So ask yourself: how will changes and emerging trends in your target market affect your institution directly? And how should this inform your wider international enrollment efforts?
Step 4: Be honest about the students who will be successful at your institution
While awareness of the nuances and complexities of the international schools market is essential for your team, this market intelligence has to go hand in hand with an understanding of what student success looks like for your institution.
But Rob Medrano, Director of International Admissions at Pace University, a BridgeU partner institution, notes that, in such a diverse marketplace, the definition of student success can rest on a number of factors, such as:
- Will students be able to support themselves financially while studying at your institution?
- Does the curriculum at a given international school align with your academic offering, and will students be able to make the transition from one to the other?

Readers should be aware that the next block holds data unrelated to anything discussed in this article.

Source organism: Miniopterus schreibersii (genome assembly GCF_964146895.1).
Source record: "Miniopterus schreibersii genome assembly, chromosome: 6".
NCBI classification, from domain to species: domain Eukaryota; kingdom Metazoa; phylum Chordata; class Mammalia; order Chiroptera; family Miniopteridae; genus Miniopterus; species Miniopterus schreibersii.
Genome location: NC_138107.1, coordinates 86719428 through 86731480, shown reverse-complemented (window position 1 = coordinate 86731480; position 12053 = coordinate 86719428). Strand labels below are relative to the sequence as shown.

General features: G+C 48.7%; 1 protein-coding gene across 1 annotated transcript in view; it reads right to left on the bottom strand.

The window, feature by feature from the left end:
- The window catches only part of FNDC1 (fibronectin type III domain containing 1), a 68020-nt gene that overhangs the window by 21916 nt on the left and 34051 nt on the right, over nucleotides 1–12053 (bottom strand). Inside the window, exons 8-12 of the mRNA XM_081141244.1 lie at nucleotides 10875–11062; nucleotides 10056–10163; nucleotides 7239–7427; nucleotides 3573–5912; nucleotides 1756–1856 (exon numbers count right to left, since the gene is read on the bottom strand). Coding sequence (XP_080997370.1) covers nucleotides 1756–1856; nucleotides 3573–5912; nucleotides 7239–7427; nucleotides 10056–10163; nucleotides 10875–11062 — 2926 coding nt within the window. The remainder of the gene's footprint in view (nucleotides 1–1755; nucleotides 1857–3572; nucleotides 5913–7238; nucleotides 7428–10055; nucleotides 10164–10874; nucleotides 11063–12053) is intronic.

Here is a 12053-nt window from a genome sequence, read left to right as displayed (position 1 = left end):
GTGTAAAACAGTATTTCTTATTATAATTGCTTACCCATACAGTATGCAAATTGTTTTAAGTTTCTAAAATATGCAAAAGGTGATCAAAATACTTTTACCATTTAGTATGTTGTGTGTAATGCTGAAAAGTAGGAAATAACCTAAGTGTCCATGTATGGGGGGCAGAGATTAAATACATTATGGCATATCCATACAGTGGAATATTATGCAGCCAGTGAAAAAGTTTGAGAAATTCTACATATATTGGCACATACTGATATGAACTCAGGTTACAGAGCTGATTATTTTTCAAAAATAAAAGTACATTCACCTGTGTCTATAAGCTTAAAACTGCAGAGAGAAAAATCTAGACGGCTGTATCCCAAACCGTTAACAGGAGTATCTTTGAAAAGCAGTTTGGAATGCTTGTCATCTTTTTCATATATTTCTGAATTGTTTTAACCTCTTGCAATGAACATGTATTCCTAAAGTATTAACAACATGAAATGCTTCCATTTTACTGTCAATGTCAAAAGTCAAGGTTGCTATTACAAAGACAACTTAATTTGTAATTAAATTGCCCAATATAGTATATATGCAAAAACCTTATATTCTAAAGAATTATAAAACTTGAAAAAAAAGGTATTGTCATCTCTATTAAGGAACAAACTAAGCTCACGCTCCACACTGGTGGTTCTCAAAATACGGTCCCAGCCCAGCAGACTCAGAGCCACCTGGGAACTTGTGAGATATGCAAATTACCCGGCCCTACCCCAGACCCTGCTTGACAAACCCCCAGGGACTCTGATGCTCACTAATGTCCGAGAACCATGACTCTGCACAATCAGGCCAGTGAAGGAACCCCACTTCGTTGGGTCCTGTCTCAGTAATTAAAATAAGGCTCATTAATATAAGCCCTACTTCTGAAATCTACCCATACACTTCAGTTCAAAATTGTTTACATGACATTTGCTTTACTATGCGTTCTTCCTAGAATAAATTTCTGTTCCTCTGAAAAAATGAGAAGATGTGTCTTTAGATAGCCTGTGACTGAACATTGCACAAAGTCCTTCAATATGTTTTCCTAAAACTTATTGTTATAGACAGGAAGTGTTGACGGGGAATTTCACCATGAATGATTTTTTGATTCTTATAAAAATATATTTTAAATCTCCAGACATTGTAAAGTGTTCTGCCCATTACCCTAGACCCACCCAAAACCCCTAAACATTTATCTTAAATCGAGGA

- Can you envision a potential international applicant becoming a future ambassador for your institution when they graduate?
Of course, the combined diversity of the US university market and the international schools market means that there’s never going to be any single definition of student success.
But before you put your international schools strategy into action, we’d definitely recommend asking yourself the question – what does international student success look like for my team and my institution?
Step 5: Adapt your approach to the needs of the international school you’re dealing with
You’re probably learning by now that adaptation is key to a truly successful international schools strategy.